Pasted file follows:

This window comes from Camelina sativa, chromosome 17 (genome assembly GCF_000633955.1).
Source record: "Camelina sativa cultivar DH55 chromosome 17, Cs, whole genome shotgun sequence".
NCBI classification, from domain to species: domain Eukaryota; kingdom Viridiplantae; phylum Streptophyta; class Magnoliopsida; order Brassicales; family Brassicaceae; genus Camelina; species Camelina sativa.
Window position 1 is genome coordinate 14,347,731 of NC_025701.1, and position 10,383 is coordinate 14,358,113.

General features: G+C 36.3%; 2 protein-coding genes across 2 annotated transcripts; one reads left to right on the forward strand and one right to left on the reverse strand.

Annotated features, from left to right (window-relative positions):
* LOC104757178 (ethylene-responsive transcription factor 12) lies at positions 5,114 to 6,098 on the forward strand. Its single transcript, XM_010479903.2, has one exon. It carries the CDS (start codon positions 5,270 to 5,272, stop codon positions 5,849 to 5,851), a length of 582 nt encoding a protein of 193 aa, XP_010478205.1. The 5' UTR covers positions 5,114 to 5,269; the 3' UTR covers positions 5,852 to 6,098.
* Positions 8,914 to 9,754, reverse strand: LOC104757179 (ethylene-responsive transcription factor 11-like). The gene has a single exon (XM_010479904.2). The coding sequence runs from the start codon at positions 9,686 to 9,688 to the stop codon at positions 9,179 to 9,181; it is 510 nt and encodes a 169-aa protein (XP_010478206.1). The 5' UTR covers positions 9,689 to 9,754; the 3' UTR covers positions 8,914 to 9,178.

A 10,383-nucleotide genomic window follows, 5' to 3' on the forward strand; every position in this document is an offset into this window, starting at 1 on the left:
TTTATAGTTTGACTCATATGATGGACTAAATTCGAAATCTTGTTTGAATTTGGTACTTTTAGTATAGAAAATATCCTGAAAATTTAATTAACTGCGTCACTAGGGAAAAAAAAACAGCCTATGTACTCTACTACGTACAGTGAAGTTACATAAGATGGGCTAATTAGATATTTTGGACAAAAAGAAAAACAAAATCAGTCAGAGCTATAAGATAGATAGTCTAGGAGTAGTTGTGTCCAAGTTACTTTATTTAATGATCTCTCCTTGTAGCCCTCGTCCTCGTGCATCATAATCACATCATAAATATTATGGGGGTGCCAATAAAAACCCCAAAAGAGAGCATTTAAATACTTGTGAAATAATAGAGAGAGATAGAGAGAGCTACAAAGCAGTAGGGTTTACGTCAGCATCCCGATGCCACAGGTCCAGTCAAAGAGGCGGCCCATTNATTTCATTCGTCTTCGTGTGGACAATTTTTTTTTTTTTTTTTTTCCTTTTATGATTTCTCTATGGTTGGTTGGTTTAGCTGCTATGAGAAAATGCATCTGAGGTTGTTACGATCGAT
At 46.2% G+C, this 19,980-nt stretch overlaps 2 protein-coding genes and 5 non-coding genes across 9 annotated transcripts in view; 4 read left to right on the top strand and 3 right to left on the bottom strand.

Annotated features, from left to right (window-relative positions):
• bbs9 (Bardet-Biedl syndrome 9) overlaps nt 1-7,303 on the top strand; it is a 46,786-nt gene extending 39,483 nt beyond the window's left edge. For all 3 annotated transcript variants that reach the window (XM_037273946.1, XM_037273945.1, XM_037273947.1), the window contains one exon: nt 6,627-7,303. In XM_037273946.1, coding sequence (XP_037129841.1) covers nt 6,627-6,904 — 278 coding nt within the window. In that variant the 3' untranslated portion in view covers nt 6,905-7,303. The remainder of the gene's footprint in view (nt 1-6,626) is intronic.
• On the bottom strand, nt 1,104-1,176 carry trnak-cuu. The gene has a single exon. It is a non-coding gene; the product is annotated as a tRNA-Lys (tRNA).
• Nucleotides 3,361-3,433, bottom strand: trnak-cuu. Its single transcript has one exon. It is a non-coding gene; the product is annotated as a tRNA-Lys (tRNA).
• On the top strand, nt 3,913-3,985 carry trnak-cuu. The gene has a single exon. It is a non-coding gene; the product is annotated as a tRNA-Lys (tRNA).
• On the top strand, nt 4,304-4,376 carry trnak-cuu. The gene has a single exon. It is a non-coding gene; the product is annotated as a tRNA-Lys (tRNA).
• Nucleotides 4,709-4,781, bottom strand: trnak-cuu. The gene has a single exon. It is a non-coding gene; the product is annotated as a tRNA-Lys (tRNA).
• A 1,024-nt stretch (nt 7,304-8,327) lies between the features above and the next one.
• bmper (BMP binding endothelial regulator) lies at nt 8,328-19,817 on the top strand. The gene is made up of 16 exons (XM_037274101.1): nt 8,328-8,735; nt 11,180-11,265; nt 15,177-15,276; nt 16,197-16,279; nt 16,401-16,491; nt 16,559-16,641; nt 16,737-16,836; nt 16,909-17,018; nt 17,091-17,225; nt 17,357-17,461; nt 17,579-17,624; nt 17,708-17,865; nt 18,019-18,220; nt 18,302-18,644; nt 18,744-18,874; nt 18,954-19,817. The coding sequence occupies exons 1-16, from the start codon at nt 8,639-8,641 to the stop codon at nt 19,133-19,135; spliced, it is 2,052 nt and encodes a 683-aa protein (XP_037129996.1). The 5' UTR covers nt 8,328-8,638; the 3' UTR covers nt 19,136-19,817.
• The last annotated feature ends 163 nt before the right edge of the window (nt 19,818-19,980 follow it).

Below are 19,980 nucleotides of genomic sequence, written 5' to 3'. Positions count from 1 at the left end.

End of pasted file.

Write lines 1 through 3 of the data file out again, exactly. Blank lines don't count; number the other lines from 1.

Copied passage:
This window comes from Camelina sativa, chromosome 17 (genome assembly GCF_000633955.1).
Source record: "Camelina sativa cultivar DH55 chromosome 17, Cs, whole genome shotgun sequence".
NCBI classification, from domain to species: domain Eukaryota; kingdom Viridiplantae; phylum Streptophyta; class Magnoliopsida; order Brassicales; family Brassicaceae; genus Camelina; species Camelina sativa.